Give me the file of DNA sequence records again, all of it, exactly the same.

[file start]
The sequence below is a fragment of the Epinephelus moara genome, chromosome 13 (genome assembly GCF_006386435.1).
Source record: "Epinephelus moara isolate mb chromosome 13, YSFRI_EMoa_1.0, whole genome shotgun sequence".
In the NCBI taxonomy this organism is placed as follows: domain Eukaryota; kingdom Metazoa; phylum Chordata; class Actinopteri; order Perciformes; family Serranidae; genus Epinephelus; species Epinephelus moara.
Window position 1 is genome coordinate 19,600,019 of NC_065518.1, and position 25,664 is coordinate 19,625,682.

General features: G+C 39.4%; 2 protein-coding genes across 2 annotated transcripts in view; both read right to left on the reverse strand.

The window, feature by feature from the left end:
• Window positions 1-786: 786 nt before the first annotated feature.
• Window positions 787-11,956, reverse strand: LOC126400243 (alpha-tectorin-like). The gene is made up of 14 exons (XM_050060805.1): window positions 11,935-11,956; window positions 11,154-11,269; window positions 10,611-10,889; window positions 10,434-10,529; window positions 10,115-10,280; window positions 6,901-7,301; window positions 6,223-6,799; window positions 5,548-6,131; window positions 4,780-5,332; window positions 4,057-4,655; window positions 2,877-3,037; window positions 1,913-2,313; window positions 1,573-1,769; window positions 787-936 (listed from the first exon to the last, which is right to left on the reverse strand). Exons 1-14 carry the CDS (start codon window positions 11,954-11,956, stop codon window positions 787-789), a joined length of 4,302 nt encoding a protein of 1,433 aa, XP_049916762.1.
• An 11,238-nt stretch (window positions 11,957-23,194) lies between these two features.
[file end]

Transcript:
The sequence below is a fragment of the Epinephelus moara genome, chromosome 13 (genome assembly GCF_006386435.1).
Source record: "Epinephelus moara isolate mb chromosome 13, YSFRI_EMoa_1.0, whole genome shotgun sequence".
In the NCBI taxonomy this organism is placed as follows: domain Eukaryota; kingdom Metazoa; phylum Chordata; class Actinopteri; order Perciformes; family Serranidae; genus Epinephelus; species Epinephelus moara.
Window position 1 is genome coordinate 19,600,019 of NC_065518.1, and position 25,664 is coordinate 19,625,682.

General features: G+C 39.4%; 2 protein-coding genes across 2 annotated transcripts in view; both read right to left on the reverse strand.

The window, feature by feature from the left end:
• Window positions 1-786: 786 nt before the first annotated feature.
• Window positions 787-11,956, reverse strand: LOC126400243 (alpha-tectorin-like). The gene is made up of 14 exons (XM_050060805.1): window positions 11,935-11,956; window positions 11,154-11,269; window positions 10,611-10,889; window positions 10,434-10,529; window positions 10,115-10,280; window positions 6,901-7,301; window positions 6,223-6,799; window positions 5,548-6,131; window positions 4,780-5,332; window positions 4,057-4,655; window positions 2,877-3,037; window positions 1,913-2,313; window positions 1,573-1,769; window positions 787-936 (listed from the first exon to the last, which is right to left on the reverse strand). Exons 1-14 carry the CDS (start codon window positions 11,954-11,956, stop codon window positions 787-789), a joined length of 4,302 nt encoding a protein of 1,433 aa, XP_049916762.1.
• An 11,238-nt stretch (window positions 11,957-23,194) lies between these two features.